Each Worldcon is a completely independent organization while WSFS iitself s unincorporated with no continuing officers or staff -- the WSFS Business meeting each year has a set of officers appointed by that year's Worldcon and their term of office is only for a few days. This system suits fandom's distaste for authority, but has downsides which have been apparent from nearly the beginning.
WSFS, Inc. in the mid 1950s was intended to provide a continuing corporation to guide and, if necessary, manage the individual Worldcons, but it failed, primarily because it was seen as a vehicle for some fans to tell others what to do. The next formal expression of this sentiment came in the early '80s when the Standing Committee was established by the WSFS Business Meeting to exist between Worldcons and take care of whatever business that needed to be taken care of. Initially, it was given responsibility for the protection of WSFS's trademarks, but as the decade progressed, other small tasks were entrusted to it.
Membership in the Standing Committee was complicated and deliberately diverse -- one of the major contributors to the failure of WSFS, Inc.., was that it was created by and perceived to be controlled by a small clique of New York fans. Part of the membership of the Standing Committee was by election with each Site Selection zone having representatives, while the rest of the committee was members appointed by each current or recent Worldcon or NASFiC. (This membership scheme was continued when the Standing Committee became the Mark Protection Committee.)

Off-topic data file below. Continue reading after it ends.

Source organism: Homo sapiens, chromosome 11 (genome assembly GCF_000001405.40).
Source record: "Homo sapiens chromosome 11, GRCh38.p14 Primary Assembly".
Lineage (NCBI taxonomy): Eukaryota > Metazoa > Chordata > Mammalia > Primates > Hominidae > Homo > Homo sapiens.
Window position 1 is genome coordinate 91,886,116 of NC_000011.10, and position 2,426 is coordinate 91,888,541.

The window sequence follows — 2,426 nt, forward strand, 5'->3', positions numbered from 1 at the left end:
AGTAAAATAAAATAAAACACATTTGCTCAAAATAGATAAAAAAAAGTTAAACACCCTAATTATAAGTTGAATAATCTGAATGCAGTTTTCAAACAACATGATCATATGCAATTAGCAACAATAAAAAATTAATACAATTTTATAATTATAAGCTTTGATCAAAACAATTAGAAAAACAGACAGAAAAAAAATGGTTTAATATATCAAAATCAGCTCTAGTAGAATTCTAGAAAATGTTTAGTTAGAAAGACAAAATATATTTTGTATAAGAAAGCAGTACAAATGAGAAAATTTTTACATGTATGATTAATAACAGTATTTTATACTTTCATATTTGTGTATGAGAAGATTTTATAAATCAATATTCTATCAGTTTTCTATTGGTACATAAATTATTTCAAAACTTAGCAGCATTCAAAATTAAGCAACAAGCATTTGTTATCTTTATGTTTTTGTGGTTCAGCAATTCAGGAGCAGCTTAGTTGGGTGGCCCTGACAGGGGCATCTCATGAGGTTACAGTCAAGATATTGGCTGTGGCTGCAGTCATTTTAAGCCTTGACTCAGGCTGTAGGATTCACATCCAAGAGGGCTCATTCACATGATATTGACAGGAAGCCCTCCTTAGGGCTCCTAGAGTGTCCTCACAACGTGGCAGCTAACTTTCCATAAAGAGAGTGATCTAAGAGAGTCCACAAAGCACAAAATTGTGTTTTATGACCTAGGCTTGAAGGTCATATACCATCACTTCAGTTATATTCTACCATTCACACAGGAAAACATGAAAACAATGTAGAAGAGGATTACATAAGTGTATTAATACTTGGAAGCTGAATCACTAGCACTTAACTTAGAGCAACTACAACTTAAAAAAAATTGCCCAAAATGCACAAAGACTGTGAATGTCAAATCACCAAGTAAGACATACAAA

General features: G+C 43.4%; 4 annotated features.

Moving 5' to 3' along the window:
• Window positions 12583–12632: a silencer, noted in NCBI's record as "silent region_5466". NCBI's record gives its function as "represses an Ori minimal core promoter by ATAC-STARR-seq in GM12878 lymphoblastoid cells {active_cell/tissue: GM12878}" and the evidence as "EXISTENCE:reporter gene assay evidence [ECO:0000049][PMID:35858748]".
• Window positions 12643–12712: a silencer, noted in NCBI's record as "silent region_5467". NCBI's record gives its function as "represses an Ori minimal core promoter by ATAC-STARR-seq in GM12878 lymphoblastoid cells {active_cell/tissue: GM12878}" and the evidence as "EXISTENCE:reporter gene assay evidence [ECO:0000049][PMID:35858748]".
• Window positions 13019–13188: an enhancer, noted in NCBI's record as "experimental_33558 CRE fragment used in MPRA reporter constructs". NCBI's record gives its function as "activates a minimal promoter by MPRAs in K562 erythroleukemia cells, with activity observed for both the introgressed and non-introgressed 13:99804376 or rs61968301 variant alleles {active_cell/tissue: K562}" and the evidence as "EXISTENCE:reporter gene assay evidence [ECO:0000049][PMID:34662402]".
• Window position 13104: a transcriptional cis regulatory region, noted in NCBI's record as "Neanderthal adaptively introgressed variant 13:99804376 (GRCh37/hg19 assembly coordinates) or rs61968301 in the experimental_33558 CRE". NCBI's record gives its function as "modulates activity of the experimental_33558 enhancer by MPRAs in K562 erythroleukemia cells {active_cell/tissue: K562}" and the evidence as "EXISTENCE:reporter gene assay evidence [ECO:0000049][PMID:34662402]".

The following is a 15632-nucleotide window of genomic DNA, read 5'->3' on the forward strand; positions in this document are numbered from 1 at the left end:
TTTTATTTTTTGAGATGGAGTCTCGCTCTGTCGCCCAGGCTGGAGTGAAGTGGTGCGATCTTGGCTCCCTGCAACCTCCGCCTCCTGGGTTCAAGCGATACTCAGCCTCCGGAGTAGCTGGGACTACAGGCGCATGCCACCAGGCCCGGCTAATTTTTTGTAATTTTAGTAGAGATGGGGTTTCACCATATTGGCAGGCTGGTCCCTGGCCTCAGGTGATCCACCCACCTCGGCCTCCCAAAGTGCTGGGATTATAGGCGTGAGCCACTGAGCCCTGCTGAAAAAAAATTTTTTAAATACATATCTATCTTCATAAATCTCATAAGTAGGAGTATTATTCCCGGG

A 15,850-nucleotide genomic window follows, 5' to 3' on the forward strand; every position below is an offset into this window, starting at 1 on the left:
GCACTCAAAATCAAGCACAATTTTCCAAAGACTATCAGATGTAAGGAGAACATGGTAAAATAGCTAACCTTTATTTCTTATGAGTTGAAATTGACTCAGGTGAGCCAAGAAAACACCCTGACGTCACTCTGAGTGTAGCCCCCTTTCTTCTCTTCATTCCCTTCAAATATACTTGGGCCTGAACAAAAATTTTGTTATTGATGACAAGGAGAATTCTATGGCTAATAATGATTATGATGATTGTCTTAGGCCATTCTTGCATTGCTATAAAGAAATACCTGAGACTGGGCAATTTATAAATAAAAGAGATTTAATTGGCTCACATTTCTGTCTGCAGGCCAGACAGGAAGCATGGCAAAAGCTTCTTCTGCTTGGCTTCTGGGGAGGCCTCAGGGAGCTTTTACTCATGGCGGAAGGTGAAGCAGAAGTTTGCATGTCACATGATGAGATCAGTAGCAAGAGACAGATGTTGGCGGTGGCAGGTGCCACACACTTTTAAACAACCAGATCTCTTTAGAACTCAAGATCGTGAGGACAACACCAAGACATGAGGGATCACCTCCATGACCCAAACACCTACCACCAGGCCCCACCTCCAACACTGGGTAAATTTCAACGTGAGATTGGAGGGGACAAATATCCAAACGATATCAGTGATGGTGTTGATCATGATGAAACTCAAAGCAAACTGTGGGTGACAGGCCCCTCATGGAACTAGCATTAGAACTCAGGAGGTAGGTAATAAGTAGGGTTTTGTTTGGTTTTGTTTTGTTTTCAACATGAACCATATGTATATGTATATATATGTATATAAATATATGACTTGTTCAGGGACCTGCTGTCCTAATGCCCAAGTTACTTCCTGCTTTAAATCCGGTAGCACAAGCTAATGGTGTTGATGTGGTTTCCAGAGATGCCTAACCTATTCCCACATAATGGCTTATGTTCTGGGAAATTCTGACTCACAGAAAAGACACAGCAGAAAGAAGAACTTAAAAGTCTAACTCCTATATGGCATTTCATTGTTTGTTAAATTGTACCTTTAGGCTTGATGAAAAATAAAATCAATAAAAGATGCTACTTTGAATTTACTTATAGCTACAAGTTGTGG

While the Standing Committee was a much more fannish organization than WSFS, Inc.., and much more democratically controlled and with much smaller power, many fans saw it as a camel's nose tentatively poking into the Worldcon tent. (And that was certainly the intention of some of the organizers of the Standing Committee.) This discomfort came to a head at Confederation, the 1986 Worldcon, when enough fans uncomfortable with the Standing Committee attended the WSFS Business Meeting and voted to replace the Standing Committee with an identically organized Mark Protection Committee which was specifically and strictly limited to protecting the service marks of WSFS. This was ratified in 1987 at Conspiracy '87 and has remained the rule since.
(Many con-runners who favored the Standing Committee in the '80s have since concluded that all such efforts are doomed to failure since, like Con Ops or Security, "You don't want anyone who wants a Standing Committee to be on it.") Therefore, a number of other limited-mission WSFS Committees have been formed.
See Mark Protection Committee for more on its role and a discussion of a bit of mission creep back in the direction of the Standing Committee.
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